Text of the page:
During a two-month period in 1994, as many as one million Tutsis were slain in Rwanda by Hutu tribe members bent on killing their fellow countrymen. In the wake of this horrific genocide, Bishop Geoffrey Rwubusisi approached his wife about reaching out to women whose loved ones had been slain. Mary’s reply was, “All I want to do is cry.” She too had lost members of her family. The bishop’s response was that of a wise leader and caring husband: “Mary, gather the women together and cry with them.” He knew his wife’s pain had prepared her to uniquely share in the pain of others.
The church, the family of God, is where all of life can be shared—the good and not-so-good. The New Testament words “one another” are used to capture our interdependence. “Be devoted to one another in love. Honor one another above yourselves. . . . Live in harmony with one another” (Romans 12:10, 16). The extent of our connectedness is expressed in verse 15: “Rejoice with those who rejoice; mourn with those who mourn.”
While the depth and scope of our pain may pale in comparison with those affected by genocide, it’s nonetheless personal and real. And, as with the pain of Mary, because of what God has done for us it can be embraced and shared for the comfort and good of others.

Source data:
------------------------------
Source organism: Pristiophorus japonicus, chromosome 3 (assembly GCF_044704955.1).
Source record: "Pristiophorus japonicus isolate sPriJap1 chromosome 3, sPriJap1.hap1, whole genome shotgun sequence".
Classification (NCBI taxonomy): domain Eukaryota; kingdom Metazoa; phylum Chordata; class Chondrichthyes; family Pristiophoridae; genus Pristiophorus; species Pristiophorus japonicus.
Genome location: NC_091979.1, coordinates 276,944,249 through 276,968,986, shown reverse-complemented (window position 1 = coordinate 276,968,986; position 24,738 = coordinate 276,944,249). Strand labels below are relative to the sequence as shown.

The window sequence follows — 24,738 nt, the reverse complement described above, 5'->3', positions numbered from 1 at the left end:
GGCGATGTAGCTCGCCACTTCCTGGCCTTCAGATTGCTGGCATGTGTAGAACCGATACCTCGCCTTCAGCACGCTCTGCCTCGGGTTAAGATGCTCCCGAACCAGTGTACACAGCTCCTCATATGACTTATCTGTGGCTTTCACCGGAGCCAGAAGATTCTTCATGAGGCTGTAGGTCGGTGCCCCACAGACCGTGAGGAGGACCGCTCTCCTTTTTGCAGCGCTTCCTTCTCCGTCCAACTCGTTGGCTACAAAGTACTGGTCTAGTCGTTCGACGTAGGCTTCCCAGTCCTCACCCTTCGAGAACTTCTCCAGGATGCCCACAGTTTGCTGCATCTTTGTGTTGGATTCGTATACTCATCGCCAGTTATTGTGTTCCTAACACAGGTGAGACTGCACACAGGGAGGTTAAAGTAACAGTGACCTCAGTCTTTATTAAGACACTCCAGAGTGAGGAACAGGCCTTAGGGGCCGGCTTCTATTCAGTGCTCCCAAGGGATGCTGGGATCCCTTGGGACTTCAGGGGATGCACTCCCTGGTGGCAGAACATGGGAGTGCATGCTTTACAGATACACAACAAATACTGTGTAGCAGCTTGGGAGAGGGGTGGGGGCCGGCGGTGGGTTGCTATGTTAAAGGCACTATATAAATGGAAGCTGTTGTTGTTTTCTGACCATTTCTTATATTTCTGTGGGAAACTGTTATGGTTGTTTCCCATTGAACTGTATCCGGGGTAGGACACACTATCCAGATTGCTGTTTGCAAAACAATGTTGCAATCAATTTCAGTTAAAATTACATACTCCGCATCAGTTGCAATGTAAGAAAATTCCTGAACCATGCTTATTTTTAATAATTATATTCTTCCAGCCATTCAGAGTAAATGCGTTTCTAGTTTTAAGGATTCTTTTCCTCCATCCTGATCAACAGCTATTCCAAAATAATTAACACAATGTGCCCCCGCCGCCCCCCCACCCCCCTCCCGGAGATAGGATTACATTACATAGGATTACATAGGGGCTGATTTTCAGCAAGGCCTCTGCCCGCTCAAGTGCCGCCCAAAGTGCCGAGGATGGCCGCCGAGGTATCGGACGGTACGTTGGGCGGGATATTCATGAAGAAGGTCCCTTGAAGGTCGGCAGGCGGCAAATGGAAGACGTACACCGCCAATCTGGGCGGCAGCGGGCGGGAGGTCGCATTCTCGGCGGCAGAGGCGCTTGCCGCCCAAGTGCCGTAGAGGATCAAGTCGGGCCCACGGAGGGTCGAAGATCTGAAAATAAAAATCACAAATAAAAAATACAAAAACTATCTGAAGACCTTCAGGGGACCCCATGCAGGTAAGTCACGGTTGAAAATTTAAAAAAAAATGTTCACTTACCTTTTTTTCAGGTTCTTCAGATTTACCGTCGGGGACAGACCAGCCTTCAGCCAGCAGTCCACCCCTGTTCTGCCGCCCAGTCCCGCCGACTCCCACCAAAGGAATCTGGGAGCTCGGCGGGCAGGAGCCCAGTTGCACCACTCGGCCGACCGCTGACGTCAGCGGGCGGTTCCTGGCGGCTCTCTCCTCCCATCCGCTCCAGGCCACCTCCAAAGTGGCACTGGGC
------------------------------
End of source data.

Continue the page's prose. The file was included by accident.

Learn about loving as Jesus does at discoveryseries.org/q0208.
Most of Paul’s letters were directed to churches he and his team had planted, but Rome (like Colossae) was an exception. So how did the church at Rome begin? One theory is that it got its start on the day of Pentecost—the day the church itself was born. On that day, as the uneducated disciples of Jesus began speaking of Him in languages previously unlearned, Luke records a list of places from which people had gathered to celebrate the feast in Jerusalem. Among them are “visitors from Rome” (Acts 2:10). The belief is that these hearers of the gospel message carried it with them back to their home and began to evangelize the city—the most powerful city in the world of that day. This resulted in the establishment of the church in Rome to whom Paul wrote his most theological letter, the book of Romans.